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Making These Lifestyle Changes Can Lower Your Blood Pressure and Reduce Your Risk of Heart Disease

High blood pressure is one of the most common and preventable risks for heart disease – a top health concern for Southern Maryland residents. “With our society growing in every sense heavier and obese, we are even seeing high blood pressure in kids,” said board-certified cardiologist Dr. Samuel Foster.

“Something that was rare is becoming commonplace,” said Dr. Foster, who has a special interest in preventive cardiology. “Unless we make real changes, in 10 years we are looking at a significant increase in chronic cardiovascular diseases such as heart failure, strokes and heart attacks.”

According to Dr. Foster, lifestyle changes can make a real impact in terms of quantity and quality of life. One of the most effective ways of lowering blood pressure is weight loss. “Yes, we have the medications but we need to encourage more physical activity.”

He went on to add, “I tell my patients this is a partnership. You have to be an active participant. You cannot be passive, engage in your health. When you come to see me, I want to hear you are walking more, cutting back on your salt intake and following a healthy eating plan like the DASH diet. “A large part of this is ‘mindfulness’… in other words being aware and taking accountability,” said Dr. Foster. “There are real things we can do but you have to work hard at it and work consistently at it.”

“As with anything you want to get good at…repetition is the key,” he added. “If you do the right thing long enough it becomes a habit. What we want to cultivate in our patients are healthy habits and a healthy lifestyle.”

Recently, we sat down to talk with Dr. Foster to learn more about high blood pressure, why you should pay close attention to it and what we can do to lower our blood pressure and keep it down.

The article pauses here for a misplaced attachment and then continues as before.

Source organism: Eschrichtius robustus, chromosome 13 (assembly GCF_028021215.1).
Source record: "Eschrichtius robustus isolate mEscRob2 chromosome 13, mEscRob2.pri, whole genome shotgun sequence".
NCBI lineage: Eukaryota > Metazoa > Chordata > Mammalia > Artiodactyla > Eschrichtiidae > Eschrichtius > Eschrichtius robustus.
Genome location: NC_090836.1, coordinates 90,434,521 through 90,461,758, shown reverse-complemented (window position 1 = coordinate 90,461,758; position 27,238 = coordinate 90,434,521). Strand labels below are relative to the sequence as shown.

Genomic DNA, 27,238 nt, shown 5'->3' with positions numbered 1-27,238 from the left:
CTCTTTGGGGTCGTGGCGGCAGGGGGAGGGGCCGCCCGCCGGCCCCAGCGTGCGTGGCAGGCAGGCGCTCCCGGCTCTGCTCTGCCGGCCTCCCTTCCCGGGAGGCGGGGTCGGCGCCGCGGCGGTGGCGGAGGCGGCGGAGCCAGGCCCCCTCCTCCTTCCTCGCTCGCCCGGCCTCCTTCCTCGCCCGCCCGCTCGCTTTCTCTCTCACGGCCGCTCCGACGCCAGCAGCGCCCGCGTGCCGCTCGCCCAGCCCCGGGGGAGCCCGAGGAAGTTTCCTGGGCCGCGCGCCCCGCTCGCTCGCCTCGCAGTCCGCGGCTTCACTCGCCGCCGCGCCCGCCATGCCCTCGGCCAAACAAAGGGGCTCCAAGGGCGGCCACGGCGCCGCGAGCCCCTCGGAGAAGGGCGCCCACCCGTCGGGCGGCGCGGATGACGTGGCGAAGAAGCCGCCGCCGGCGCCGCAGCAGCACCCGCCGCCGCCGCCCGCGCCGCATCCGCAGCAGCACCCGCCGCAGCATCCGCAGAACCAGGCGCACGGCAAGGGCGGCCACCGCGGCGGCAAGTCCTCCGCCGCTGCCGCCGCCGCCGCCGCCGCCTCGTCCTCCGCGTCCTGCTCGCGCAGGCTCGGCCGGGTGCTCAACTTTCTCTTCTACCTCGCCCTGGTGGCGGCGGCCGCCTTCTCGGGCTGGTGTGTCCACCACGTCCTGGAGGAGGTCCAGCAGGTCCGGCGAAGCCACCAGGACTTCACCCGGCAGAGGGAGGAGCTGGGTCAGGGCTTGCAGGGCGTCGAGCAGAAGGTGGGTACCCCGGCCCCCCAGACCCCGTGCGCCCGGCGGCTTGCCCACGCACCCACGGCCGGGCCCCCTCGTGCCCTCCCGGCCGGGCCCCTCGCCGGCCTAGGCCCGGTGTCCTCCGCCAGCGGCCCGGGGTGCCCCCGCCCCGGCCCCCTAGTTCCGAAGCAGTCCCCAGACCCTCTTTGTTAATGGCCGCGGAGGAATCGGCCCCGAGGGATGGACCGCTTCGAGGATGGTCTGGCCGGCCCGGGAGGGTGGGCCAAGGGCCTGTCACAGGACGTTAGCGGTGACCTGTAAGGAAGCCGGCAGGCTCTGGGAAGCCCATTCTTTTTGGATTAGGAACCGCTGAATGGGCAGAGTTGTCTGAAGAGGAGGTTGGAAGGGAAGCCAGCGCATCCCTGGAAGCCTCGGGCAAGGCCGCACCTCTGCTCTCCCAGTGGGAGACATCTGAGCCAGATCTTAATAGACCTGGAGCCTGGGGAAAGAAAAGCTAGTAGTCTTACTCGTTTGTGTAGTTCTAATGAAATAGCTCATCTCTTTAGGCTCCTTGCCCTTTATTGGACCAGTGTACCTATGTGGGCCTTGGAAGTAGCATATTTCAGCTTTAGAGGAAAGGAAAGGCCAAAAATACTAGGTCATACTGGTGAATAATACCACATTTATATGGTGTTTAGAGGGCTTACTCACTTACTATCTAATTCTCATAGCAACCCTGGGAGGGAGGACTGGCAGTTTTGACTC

Q. How serious is high blood pressure?

The biggest issue is the lack of symptoms. Most people do not realize they have it. This is why a yearly screening is so important, especially for those with a family history. You have got to know your numbers. (The United States Preventive Services Task Force recommends annual screening for adults 40 and older and those who are at increased risk.)

Q. What can happen if it’s not treated?

The problem with hypertension is that it affects the whole cardiovascular system. Your risk of heart attack, stroke, heart failure and chronic kidney disease…all of these are the result of blood pressure that is not well controlled. You must be proactive when it comes to blood pressure. You can take control of it.

Q. What increases my risk for high blood pressure?

Some of the risk factors for high blood pressure cannot be controlled, such as your age or family history. But you can lower your risk by making lifestyle changes, such as eating a healthy diet that is low in salt, getting regular physical activity and maintaining a healthy weight. Alcohol use and smoking can also contribute to blood pressure issues. There is a race component, as well. Blacks and minorities are at a significantly higher risk of developing hypertension than whites.

Q. Why is early detection so important?

When you can identify the issue and bring about behavioral changes or interventions that are not drugs you are more likely to be successful. At the same time, you reduce your risk of heart attack, stroke, kidney failure … the whole gamut of cardiovascular diseases. Early detection can also lead to a significant reduction in those events and bring about a 40 percent reduction in death rate.

Q. How much can regular physical activity and a healthy diet help?

Physical activity not only helps control high blood pressure, it also helps manage your weight, strengthen your heart and lower your stress level. The American Heart Association recommends adults get at least 150 minutes per week of moderate-intensity aerobic activity or 75 minutes of vigorous aerobic activity or a combination of both, spread throughout the week. Eating a diet that is high in fruits and vegetables, and whole grains and low in saturated fats and salt can reduce your blood pressure.

Q. What role does good quality sleep and stress management play?

Stress plays a role in this as does the lack of proper sleep. Getting fewer than six hours of sleep for several weeks – can contribute to hypertension as can long-term (chronic) emotional stress. Let your healthcare provider know if you often have trouble sleeping.
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